Authoritarian states and the arts

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Authoritarian states and the arts

Postby Trotsky » Tue Apr 03, 2012 7:49 pm

It is a common place that freer societies breed better artists. I have been playing with the idea that it might not be set in stone. For instance, when I was a child, although the dictatorship had officially ended, there was plenty of previous censorship. But as soon as the Destape happened, everyone was free to say anything in any way - which is great for every aspect of life, *except* the arts. Art thrives on tropes, layers of understanding, subtelty. This was way too apparent with comedians; once they got great lenghts to convey their message by elevation, and soon they were making cheap dirty jokes. Also, plays were to be interpreted in face value. No metaphors, no rhetorical devices, just baddie bashing. Am I onto something, or did I catch some seasonal authoritarian flu?
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Re: Authoritarian states and the arts

Postby WCMeyer » Tue Apr 03, 2012 8:04 pm

I don't know if an overlord necessarily breeds better art; unsophisticated art has always been around, only now it's mainstream and extolled.

As with most things good, you have to seek out and wade through the refuse. I highly doubt comedy was any better in 1950's Russia than it is in present day America. There's tons of great comedy today. Sure, it may be more broad, but art and its sensibilities change.

There is something to be said of religious patronage fostering the production of art, though.

Remember - Shakespeare's comedies were loaded with dick and fart jokes; we just find them refined because they're in a nearly indecipherable language.
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Re: Authoritarian states and the arts

Postby Waleis » Tue Apr 03, 2012 8:07 pm

Free speech means the freedom to produce amazing art, and the freedom to produce shitty art. Usually we produce shitty art. But freedom allows the best artists to work as well as they can, even as an ever growing number of shitty artists produce even more shitty art. Free speech is a double edged sword, but it's worth it in the end because of the leeway given to the best artists.

This isn't to say that restriction and totalitarianism can't inspire good artists to produce better work. The French film Le Corbeau is an excellent example of this. It's an anti-Nazi film that delivers its message with such subtlety and creativity, Nazi censors didn't ban it and the French were able to openly view it during the occupation.
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Re: Authoritarian states and the arts

Postby nmoore63 » Fri Apr 06, 2012 7:51 pm

I'm of two minds on this. On the one hand freedom produces on art... on the other hand only the state has the power to push such a high percentage of societies resources into art. Pyraminds, Taj Mahal... would never have been built without authoritarian states.
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Re: Authoritarian states and the arts

Postby Dr. Strangelove » Fri Apr 06, 2012 8:43 pm

It can work the other way. The Soviets produced some of the greatest artists of the time. Also, consider the story of Arvo Pärt. He refused to renounce his Christianity so the communists relegated him to writing choral music rather than symphonies.

He took that "punishment" and produced the greatest choral music ever. His music is incredible. It's like a three dimensional space you can explore. In his case, can it not be argued that tyranny honed his art into something so incredible? Out of his oppression came true beauty.

Listen.

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Re: Authoritarian states and the arts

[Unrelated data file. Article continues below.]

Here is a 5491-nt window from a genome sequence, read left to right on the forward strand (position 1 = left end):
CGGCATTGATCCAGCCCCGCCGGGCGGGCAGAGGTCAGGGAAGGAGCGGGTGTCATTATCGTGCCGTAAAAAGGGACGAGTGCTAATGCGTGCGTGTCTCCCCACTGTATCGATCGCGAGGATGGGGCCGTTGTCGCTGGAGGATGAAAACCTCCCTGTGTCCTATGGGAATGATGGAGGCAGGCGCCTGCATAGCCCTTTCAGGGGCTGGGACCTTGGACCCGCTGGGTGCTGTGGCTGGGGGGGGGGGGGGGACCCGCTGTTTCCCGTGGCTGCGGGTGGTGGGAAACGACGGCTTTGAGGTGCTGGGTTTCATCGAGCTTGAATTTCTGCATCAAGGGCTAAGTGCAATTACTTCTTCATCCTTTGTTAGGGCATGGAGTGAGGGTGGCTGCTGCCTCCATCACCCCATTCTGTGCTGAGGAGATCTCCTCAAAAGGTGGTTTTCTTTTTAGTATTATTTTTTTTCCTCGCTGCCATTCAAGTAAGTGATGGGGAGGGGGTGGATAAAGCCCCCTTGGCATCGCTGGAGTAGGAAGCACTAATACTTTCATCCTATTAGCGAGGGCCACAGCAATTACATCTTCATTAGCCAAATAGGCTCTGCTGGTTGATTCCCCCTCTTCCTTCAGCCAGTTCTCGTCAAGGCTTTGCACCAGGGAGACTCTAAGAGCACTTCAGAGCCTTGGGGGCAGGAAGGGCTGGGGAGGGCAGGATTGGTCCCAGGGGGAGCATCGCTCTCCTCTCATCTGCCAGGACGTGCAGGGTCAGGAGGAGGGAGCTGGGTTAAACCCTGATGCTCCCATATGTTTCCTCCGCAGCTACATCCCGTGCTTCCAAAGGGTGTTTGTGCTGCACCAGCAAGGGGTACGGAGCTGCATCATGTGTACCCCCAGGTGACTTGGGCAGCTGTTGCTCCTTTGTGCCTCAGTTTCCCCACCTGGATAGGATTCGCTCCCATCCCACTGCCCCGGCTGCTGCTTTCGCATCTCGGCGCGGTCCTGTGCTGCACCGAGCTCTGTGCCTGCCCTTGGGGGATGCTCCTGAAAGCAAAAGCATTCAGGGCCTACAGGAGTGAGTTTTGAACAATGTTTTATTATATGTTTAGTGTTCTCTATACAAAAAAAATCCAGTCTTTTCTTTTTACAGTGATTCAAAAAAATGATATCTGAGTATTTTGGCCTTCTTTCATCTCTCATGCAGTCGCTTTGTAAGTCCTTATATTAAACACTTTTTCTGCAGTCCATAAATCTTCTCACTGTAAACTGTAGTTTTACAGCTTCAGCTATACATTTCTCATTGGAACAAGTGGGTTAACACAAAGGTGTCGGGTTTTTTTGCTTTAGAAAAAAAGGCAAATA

Postby WCMeyer » Fri Apr 06, 2012 9:25 pm

Dr. Strangelove wrote:It can work the other way. The Soviets produced some of the greatest artists of the time. Also, consider the story of Arvo Pärt. He refused to renounce his Christianity so the communists relegated him to writing choral music rather than symphonies.

He took that "punishment" and produced the greatest choral music ever. His music is incredible. It's like a three dimensional space you can explore. In his case, can it not be argued that tyranny honed his art into something so incredible? Out of his oppression came true beauty.

Listen.



I'd say Pärt is a very singular example (and I don't really care much for him, anyways). I think another one was Prokofiev, who rather enjoyed the communist regime.

For the most part though, I'd say that authority at the very least doesn't help, if not harm, the creation of art. Stravinsky would have eventually been torn limb from limb had he not escaped Russia.
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Re: Authoritarian states and the arts

Postby Dr. Strangelove » Fri Apr 06, 2012 9:43 pm

Are you kidding me? The Soviets were able to put quite a lot more of their GDP towards the arts then we ever could. Same with sports. Anything like that was considered a way of showcasing the superiority of communism. If a child showed promise at an early age, they were shipped off to academies to learn from the masters. An artist would be taken care of for life. In America.. yeah. Cat food and food stamps.
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Re: Authoritarian states and the arts

Postby Waleis » Fri Apr 06, 2012 9:47 pm

It seems that the distinction between "authoritarian" and "government" needs to be distinguished here. Proper government enables artists; authoritarian government can enable some artists while suppressing the skill of other artists.
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Re: Authoritarian states and the arts

Postby WCMeyer » Fri Apr 06, 2012 10:08 pm

Dr. Strangelove wrote:Are you kidding me? The Soviets were able to put quite a lot more of their GDP towards the arts then we ever could. Same with sports. Anything like that was considered a way of showcasing the superiority of communism. If a child showed promise at an early age, they were shipped off to academies to learn from the masters. An artist would be taken care of for life. In America.. yeah. Cat food and food stamps.


Sure that's true, but I'm not seeing any notable examples of the success of such a strategy. Pick any decade of the 20th century, and compare the Soviets and any Western nation, and say, the production of music.